Thus one may pick a block size
in which to parse information (corresponding to the dimension *k* of
the resulting error-correcting code) and a desired number *t* of
errors which should be corrected, and then specify any one
the following additional constraints:

- the trellis should be locally oriented towards decoding efficiency,
- or the trellis must occupy less than
*m*bits of memory, - or the trellis must allow error-correction using at most
*f*(*k*) operations.

For example, if we were to design a triple-error correcting
code (i.e. *t* = 3) for encoding 8-bit messages,
one version of the above constraints could produce:

- a trellis-oriented code of length 19, which requires 64 trellis states and 715 operations for Viterbi decoding,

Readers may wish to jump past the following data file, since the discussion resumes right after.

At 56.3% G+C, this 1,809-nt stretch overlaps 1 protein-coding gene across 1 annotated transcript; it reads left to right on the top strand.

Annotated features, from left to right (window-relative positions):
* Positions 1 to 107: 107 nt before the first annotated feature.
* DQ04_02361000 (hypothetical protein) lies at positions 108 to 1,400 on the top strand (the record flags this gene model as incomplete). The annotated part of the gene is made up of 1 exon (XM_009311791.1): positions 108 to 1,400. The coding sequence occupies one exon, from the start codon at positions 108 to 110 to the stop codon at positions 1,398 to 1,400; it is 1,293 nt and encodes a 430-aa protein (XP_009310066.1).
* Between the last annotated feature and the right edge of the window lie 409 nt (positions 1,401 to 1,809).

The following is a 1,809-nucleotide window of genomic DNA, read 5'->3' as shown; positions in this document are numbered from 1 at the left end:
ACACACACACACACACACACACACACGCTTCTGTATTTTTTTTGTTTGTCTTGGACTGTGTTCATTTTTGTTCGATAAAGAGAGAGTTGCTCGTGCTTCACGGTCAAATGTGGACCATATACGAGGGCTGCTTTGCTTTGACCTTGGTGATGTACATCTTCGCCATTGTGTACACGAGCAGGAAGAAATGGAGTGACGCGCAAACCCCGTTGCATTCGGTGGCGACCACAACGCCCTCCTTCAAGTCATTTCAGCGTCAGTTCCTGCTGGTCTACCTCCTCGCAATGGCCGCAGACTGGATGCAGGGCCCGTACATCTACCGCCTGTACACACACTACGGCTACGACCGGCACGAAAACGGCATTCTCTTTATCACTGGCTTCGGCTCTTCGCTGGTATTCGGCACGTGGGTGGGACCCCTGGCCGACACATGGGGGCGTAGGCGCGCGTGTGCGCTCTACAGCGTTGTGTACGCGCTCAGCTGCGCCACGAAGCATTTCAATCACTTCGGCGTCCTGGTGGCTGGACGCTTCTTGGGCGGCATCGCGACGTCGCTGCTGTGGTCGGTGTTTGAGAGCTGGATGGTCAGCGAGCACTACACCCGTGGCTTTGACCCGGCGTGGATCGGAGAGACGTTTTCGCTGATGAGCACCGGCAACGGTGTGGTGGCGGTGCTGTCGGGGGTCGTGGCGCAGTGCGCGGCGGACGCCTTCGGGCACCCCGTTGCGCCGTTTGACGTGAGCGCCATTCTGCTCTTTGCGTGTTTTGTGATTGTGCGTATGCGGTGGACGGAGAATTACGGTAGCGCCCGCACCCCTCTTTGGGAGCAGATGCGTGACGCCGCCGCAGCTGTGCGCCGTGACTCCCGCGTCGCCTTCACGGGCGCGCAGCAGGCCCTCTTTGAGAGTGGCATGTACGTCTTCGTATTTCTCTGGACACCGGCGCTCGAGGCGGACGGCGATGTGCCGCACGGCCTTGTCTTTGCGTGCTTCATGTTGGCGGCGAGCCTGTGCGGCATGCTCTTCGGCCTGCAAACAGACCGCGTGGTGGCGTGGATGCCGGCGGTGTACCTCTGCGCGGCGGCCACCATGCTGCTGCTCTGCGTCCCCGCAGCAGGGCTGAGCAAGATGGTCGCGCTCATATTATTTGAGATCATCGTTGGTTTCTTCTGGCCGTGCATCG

- or a code of length 24 whose trellis has been constrained to 16 states and requires 301 operations for Viterbi decoding.

The computations of Algorithm 2.12 are made possible by the theoretical backbone of Theorem 2.5. This theorem relates the cosets of successive codes in a generalized lexicographic construction. We have analyzed the bijective mapping describing the coset relationship and have presented a minor improvement over [9] on the parameter bounds of lexicodes.